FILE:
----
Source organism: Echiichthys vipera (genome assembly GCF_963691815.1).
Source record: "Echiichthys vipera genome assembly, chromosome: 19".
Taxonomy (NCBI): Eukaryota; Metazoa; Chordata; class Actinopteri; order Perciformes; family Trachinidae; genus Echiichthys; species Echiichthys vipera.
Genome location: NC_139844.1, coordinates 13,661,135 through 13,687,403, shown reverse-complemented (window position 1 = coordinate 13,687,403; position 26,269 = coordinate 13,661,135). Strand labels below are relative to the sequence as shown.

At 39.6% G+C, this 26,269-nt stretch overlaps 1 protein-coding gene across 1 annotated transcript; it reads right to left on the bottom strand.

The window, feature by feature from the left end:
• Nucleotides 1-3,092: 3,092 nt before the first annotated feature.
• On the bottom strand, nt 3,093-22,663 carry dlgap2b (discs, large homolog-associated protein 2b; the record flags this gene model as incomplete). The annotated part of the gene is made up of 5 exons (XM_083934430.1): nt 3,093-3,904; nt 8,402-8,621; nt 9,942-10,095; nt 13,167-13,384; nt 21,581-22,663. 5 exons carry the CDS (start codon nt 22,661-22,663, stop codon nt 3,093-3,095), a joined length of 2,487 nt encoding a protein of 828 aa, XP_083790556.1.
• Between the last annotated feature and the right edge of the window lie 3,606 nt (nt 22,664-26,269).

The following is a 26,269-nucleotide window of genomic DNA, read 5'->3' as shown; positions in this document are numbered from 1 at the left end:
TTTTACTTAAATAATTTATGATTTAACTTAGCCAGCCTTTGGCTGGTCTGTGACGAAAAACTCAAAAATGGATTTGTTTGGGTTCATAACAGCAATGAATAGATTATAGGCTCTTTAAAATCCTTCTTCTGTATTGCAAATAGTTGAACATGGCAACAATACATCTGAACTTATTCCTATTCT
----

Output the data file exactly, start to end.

Source organism: Echiichthys vipera (genome assembly GCF_963691815.1).
Source record: "Echiichthys vipera genome assembly, chromosome: 19".
Taxonomy (NCBI): Eukaryota; Metazoa; Chordata; class Actinopteri; order Perciformes; family Trachinidae; genus Echiichthys; species Echiichthys vipera.
Genome location: NC_139844.1, coordinates 13,661,135 through 13,687,403, shown reverse-complemented (window position 1 = coordinate 13,687,403; position 26,269 = coordinate 13,661,135). Strand labels below are relative to the sequence as shown.

At 39.6% G+C, this 26,269-nt stretch overlaps 1 protein-coding gene across 1 annotated transcript; it reads right to left on the bottom strand.

The window, feature by feature from the left end:
• Nucleotides 1-3,092: 3,092 nt before the first annotated feature.
• On the bottom strand, nt 3,093-22,663 carry dlgap2b (discs, large homolog-associated protein 2b; the record flags this gene model as incomplete). The annotated part of the gene is made up of 5 exons (XM_083934430.1): nt 3,093-3,904; nt 8,402-8,621; nt 9,942-10,095; nt 13,167-13,384; nt 21,581-22,663. 5 exons carry the CDS (start codon nt 22,661-22,663, stop codon nt 3,093-3,095), a joined length of 2,487 nt encoding a protein of 828 aa, XP_083790556.1.
• Between the last annotated feature and the right edge of the window lie 3,606 nt (nt 22,664-26,269).

The following is a 26,269-nucleotide window of genomic DNA, read 5'->3' as shown; positions in this document are numbered from 1 at the left end:
TTTTACTTAAATAATTTATGATTTAACTTAGCCAGCCTTTGGCTGGTCTGTGACGAAAAACTCAAAAATGGATTTGTTTGGGTTCATAACAGCAATGAATAGATTATAGGCTCTTTAAAATCCTTCTTCTGTATTGCAAATAGTTGAACATGGCAACAATACATCTGAACTTATTCCTATTCT